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Mattel banks on keeping kids busy during the pandemic

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Hot Wheels cars, a Mattel product, weren't flying off the shelves during the pandemic like other games. So Mattel has pivoted. Justin Sullivan/Getty Images

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Early on during stay-at-home orders, people were looking for ways to stay busy. Toy industry analyst Chris Byrne said they reprioritized spending.

“Money that went into vacations or other types of entertainment for families is now really going into toys,” Byrne said.

Even people who are out of work are still shelling out cash for toys, said San Jose State University sociologist Elizabeth Sweet. “Parents were trying to buffer their children from the immediacy of the crisis,” Sweet said.

That worked out for some toy companies. People were buying puzzles and games families could play together. But toy analyst Richard Gottlieb said it didn’t work out for Mattel.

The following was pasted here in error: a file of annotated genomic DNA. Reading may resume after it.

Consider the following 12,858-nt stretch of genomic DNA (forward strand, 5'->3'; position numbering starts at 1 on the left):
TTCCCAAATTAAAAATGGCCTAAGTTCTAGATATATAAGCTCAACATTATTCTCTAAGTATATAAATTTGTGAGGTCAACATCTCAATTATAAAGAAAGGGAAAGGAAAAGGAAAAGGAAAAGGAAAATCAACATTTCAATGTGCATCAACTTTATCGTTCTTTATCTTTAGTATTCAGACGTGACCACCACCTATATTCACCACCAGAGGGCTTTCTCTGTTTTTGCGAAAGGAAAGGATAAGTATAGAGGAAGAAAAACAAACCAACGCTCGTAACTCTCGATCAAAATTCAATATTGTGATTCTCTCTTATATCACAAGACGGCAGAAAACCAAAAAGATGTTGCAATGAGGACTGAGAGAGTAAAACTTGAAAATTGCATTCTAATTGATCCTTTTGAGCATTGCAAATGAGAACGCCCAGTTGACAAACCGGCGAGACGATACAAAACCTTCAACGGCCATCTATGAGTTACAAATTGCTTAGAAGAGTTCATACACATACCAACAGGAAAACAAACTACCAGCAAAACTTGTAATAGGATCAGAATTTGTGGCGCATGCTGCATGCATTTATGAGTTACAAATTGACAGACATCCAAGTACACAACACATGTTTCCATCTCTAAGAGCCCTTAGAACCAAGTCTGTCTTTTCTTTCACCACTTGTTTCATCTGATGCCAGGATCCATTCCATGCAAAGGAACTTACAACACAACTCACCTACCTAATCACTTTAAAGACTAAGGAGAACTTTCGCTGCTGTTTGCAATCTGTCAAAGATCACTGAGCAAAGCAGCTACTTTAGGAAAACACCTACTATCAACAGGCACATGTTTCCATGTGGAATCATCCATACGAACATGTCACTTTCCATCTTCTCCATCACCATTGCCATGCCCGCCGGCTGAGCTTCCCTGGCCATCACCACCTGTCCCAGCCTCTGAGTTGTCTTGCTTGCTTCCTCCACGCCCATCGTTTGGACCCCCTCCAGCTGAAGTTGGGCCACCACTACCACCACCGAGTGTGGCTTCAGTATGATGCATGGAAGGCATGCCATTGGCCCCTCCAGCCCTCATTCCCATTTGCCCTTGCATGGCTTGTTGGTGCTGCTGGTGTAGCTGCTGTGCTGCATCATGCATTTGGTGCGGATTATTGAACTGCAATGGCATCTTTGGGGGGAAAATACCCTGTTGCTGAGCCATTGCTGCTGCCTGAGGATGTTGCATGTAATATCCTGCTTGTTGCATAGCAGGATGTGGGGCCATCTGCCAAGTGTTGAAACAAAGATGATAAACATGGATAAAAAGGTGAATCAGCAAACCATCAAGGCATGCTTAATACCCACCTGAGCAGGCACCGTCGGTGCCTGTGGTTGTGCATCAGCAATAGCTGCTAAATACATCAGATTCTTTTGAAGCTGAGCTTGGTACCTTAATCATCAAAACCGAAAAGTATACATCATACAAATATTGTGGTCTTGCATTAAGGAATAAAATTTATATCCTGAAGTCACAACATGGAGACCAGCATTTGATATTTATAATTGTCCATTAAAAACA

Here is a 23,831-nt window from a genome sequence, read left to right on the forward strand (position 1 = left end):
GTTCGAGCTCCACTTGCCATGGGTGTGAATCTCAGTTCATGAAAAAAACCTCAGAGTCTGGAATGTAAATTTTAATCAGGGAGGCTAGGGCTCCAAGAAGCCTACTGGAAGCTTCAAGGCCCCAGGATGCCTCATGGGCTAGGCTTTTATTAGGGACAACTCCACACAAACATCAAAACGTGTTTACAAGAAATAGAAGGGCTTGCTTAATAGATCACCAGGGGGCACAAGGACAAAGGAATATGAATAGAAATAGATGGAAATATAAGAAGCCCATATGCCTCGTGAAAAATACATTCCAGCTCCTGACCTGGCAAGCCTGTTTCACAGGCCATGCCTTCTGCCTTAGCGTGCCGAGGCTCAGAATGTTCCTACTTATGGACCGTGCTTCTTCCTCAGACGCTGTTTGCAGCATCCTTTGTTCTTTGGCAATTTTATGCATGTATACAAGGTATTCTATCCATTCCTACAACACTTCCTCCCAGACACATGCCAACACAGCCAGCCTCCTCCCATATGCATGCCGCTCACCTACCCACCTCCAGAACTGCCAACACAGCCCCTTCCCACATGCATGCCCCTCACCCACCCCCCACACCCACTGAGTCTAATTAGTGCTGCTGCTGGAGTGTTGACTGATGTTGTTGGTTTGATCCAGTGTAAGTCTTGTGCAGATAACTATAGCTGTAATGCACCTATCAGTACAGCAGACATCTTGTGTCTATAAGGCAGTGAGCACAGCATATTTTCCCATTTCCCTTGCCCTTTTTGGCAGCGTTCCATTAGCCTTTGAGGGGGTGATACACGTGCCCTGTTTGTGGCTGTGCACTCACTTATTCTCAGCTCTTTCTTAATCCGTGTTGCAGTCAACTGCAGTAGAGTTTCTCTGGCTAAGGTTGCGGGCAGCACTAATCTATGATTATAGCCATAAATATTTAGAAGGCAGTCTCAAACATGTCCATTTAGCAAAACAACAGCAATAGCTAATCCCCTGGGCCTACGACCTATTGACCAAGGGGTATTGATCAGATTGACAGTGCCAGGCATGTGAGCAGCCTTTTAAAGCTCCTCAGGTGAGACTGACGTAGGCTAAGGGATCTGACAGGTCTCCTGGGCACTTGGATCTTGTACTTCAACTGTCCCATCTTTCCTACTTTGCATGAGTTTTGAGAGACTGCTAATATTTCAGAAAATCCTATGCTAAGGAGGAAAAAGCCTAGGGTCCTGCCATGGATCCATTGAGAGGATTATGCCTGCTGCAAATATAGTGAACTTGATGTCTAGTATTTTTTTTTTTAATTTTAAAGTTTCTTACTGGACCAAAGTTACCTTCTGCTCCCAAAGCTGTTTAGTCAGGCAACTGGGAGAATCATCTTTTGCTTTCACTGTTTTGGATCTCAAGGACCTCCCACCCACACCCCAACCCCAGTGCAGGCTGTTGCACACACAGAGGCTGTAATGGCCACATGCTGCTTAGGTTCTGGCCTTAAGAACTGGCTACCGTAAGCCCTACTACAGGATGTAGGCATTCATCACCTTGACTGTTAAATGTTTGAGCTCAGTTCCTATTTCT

“The products they sold were not the products that were in demand,” Gottlieb said. That includes Barbie, American Girl dolls, Hot Wheels, Fisher-Price — they were not flying off the shelves in the same way

Mattel pivoted during the pandemic, said Khaled Samirah, an analyst with Euromonitor, playing to the moment at hand with marketing that uses the phrase “play is never canceled.” The company filled its blog with do-it-yourself activities built around their brands that parents can use to educate their kids while they play.

“They are becoming more important now to parents, as they are now getting into the habit of teaching their kids at home,” Samirah said.

As the lockdown drags on, parents may be looking for toys that feel familiar like Mattel’s, Sweet said.

“What I see that toy industry doing is continuing to go back to old tried-and-true things instead of exploring new avenues,” she said.

But to fully regain the ground it lost early in the pandemic, Mattel needs movie theaters to reopen and Hollywood to get going again, said Kevin Sandler, a film and media studies professor at Arizona State University.

That’s because “movie franchises are essentially toy franchises,” Sandler said.

And without splashy opening days, like the one Universal Pictures postponed for its “Minions” movie this spring, those toys don’t have the big “gimme! gimme! I want!” push behind them.

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